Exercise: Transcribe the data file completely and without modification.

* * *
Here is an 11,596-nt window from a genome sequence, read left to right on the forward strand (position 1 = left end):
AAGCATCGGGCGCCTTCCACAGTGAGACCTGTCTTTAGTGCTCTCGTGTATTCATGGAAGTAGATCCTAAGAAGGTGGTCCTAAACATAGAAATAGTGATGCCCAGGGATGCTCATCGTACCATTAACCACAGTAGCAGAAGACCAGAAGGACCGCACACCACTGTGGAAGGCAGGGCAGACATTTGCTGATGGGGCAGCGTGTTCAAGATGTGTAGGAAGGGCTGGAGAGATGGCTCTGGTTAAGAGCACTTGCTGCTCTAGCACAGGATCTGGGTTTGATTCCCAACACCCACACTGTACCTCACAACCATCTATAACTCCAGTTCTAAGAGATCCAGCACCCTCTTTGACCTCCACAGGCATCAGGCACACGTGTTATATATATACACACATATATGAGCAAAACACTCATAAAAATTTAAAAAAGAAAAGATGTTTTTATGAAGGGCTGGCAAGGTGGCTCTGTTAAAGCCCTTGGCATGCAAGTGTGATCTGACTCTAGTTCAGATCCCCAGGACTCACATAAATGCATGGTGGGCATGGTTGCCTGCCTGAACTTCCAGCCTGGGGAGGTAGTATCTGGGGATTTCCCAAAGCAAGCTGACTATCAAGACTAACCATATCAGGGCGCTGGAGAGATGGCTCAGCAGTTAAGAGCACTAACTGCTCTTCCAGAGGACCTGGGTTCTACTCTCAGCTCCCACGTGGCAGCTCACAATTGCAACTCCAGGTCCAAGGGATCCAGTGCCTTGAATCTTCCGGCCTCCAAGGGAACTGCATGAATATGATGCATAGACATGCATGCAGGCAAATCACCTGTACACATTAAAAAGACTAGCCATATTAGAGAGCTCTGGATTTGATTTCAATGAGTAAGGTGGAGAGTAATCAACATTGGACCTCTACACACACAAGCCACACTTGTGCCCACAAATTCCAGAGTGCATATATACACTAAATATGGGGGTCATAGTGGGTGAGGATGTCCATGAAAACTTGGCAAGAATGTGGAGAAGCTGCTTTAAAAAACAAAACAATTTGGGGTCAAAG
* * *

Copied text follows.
Here is an 11,596-nt window from a genome sequence, read left to right on the forward strand (position 1 = left end):
AAGCATCGGGCGCCTTCCACAGTGAGACCTGTCTTTAGTGCTCTCGTGTATTCATGGAAGTAGATCCTAAGAAGGTGGTCCTAAACATAGAAATAGTGATGCCCAGGGATGCTCATCGTACCATTAACCACAGTAGCAGAAGACCAGAAGGACCGCACACCACTGTGGAAGGCAGGGCAGACATTTGCTGATGGGGCAGCGTGTTCAAGATGTGTAGGAAGGGCTGGAGAGATGGCTCTGGTTAAGAGCACTTGCTGCTCTAGCACAGGATCTGGGTTTGATTCCCAACACCCACACTGTACCTCACAACCATCTATAACTCCAGTTCTAAGAGATCCAGCACCCTCTTTGACCTCCACAGGCATCAGGCACACGTGTTATATATATACACACATATATGAGCAAAACACTCATAAAAATTTAAAAAAGAAAAGATGTTTTTATGAAGGGCTGGCAAGGTGGCTCTGTTAAAGCCCTTGGCATGCAAGTGTGATCTGACTCTAGTTCAGATCCCCAGGACTCACATAAATGCATGGTGGGCATGGTTGCCTGCCTGAACTTCCAGCCTGGGGAGGTAGTATCTGGGGATTTCCCAAAGCAAGCTGACTATCAAGACTAACCATATCAGGGCGCTGGAGAGATGGCTCAGCAGTTAAGAGCACTAACTGCTCTTCCAGAGGACCTGGGTTCTACTCTCAGCTCCCACGTGGCAGCTCACAATTGCAACTCCAGGTCCAAGGGATCCAGTGCCTTGAATCTTCCGGCCTCCAAGGGAACTGCATGAATATGATGCATAGACATGCATGCAGGCAAATCACCTGTACACATTAAAAAGACTAGCCATATTAGAGAGCTCTGGATTTGATTTCAATGAGTAAGGTGGAGAGTAATCAACATTGGACCTCTACACACACAAGCCACACTTGTGCCCACAAATTCCAGAGTGCATATATACACTAAATATGGGGGTCATAGTGGGTGAGGATGTCCATGAAAACTTGGCAAGAATGTGGAGAAGCTGCTTTAAAAAACAAAACAATTTGGGGTCAAAG